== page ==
The Consumer Electronics Show (CES) typically sets the tech agenda for the year ahead. It’s a glittering gathering of the world’s tech companies, many seeking bragging rights with gadgets that are the ‘first’, ‘biggest’, ‘smallest’, ‘fastest’ or ‘thinnest’ of their kind. Others will showcase the weirdest tech (not always on purpose), the offbeat, the laughable (again, not on purpose) and the downright, got-to-see-that again magical.
A show of technology firsts
CES prides itself on being a show of ‘firsts’ and CES 2016 had plenty of them. LG showcased the 98-inch UH9800, the world’s first 8K TV with High Dynamic Range (HDR). Asus turned heads with the MB169C+, the world’s first portable USB-C monitor, while Acer’s new TravelMate P648 was the first laptop to feature multi-band 802.11ad (WiGig) networking.
Elsewhere, the Origin Omni packed a 3K curved display into a slick, Intel Core i7-powered AIO PC with a 128GB Nvidia GeForce GTX TITAN X graphics card, proving desktop systems are far from dead.
How small or thin can technology get?
Technology companies are obsessed with making things smaller and thinner, so there was plenty of miniaturisation on show at CES 2016. Seagate, for example, introduced the 9.6mm-thick 1TB/2TB Seagate Backup Plus Ultra Slim portable hard drive and Axis impressed with its palm-sized Axis Vidius, the world’s smallest FPV drone.
Lenovo bagged the “World’s Thinnest Convertible Laptop” prize with its new 13-inch YOGA 900S machine. Built with carbon fibre and powered by an Intel Core m7 processor, the versatile Windows 10 portable is only 12.8mm thick and weighs only 999g.
As for the thinnest technology at CES 2016… That honour probably goes to L’Oreal’s My UV Patch, a wearable skin sensor designed to monitor your exposure to UV light and warn you (by changing colour) when you’ve been out in the sun too long.
The fastest technology in the West
A technology’s worth is often measured by its speed. The LaCie Chrome portable hard drive can squirt data at 940 Mbps, while the Razer Blade Stealth laptop (see video below) combines the latest 6th generation Intel Core i7 chips with a clever desktop graphics enclosure that enables you to add a PCI graphics card to the system via USB-C.
But for pure speed, the Faraday Future FFZERO1 concept car could potentially deliver 1,000 bhp and a top speed of over 200 mph (going from 0-60 in less than three seconds), powered by four electric motors. Sadly, the FFZERO1 will never make it into production. But the lessons that Faraday Future learns from it could be invaluable.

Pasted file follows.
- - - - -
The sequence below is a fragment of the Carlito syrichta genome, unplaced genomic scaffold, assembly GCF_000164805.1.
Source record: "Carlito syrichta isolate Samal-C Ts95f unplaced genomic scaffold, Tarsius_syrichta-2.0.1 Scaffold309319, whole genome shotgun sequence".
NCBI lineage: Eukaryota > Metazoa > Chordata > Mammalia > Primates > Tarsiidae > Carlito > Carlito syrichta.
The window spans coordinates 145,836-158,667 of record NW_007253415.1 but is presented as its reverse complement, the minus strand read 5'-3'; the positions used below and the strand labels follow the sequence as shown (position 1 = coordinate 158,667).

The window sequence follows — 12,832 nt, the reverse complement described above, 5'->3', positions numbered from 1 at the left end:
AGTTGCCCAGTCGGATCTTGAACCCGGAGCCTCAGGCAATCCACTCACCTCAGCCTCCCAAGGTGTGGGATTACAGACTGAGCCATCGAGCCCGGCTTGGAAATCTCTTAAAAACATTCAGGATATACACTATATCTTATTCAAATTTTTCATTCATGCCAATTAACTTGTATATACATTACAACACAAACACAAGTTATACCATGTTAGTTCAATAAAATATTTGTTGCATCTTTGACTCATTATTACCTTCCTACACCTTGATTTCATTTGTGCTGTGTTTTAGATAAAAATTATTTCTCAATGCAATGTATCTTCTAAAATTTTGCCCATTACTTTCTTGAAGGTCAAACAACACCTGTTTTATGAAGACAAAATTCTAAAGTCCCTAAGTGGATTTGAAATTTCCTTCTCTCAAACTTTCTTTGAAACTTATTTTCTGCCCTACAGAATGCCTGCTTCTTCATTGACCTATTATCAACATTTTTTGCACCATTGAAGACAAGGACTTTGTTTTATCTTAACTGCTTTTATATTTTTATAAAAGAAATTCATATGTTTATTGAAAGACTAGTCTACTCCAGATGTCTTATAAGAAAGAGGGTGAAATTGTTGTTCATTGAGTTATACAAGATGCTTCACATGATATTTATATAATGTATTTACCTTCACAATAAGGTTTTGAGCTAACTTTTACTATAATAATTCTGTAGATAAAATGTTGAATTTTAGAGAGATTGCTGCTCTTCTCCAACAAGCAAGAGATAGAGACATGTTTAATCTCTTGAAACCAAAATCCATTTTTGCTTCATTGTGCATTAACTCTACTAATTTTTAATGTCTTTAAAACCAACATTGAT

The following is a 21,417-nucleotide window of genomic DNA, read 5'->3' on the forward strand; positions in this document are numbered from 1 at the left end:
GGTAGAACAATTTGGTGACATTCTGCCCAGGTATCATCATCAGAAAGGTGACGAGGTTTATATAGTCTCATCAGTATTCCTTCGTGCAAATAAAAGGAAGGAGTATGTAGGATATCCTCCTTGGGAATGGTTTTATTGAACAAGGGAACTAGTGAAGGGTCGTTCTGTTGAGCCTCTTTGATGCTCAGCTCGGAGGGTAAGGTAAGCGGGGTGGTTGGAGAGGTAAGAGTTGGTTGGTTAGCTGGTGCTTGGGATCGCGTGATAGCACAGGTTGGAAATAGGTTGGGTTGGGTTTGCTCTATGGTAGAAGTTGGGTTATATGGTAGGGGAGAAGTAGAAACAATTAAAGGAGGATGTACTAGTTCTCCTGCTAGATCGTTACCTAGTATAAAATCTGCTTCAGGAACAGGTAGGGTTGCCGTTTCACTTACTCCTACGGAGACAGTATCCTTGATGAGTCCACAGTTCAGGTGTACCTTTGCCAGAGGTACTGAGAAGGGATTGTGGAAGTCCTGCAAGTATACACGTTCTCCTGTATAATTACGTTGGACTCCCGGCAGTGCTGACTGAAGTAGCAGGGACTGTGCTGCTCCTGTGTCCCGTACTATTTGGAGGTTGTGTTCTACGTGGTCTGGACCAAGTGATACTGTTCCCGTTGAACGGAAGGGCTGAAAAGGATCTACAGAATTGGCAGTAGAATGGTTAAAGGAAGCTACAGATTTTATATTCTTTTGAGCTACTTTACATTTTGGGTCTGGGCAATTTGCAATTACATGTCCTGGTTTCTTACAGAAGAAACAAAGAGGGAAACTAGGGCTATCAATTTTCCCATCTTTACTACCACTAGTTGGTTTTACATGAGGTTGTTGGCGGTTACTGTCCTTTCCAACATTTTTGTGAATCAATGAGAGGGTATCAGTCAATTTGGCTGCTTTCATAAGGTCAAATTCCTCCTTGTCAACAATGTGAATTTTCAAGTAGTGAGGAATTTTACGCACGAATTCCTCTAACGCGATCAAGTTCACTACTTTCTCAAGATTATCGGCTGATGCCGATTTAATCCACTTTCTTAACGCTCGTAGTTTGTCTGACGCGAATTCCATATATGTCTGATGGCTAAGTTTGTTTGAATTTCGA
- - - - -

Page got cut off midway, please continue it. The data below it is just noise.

The coolest technology at CES 2016
Every company wants to have the coolest technology at CES — a product that makes those ‘best of CES’ lists (of which this is obviously one).
Several products stood out at this year’s show, including: LG’s 18-inch flexible display that can be “rolled-up like a newspaper”, Ninebot’s Segway robot (with Intel RealSense), the HTC Vive VR headset (with new front-facing camera) and the magical SCiO molecular scanner, which can wirelessly analyse the calories, carbs and proteins in your food.
We also liked Phase One’s XF 100MP camera system (but can’t afford its $48,990 price tag), Parrot’s new self-flying Disco Drone (which you launch by throwing it into the air), not to mention Samsung’s Notebook 9 laptops (so gloriously light, said Vlad Savov at The Verge, it’s almost “as if there were no battery inside them.”)
Old tech meets new in Sony’s vinyl-ripping PS-HX500 USB turntable, while private helicopter meets drone in the shape of the Ehang 184 Personal Flying Vehicle (PFV), which can reportedly fly one person up to maximum of 10 miles. If the 184 was one of the biggest gadgets at CES 2016, then the Intel Compute Stick was one of the smallest, a second-generation pocketable Windows 10 PC beefed up by sixth-generation Core M3 and M5 chips.
It’s a fine line between genius and madness
All of which leaves the weirder corners of CES, where you’ll find the more oddball gadgets and those products that walk a fine line between genius and madness. The ski vest with built-in airbags; the Sensorwake alarm clock that rouses you from sleep with six different smells; and the Fisher Price Code-A-Pillar, a bright plastic tech toy that aims to teach toddlers the basics of computational thinking.
Yes, CES 2016 arguably had it all. — Dean Evans (@evansdp)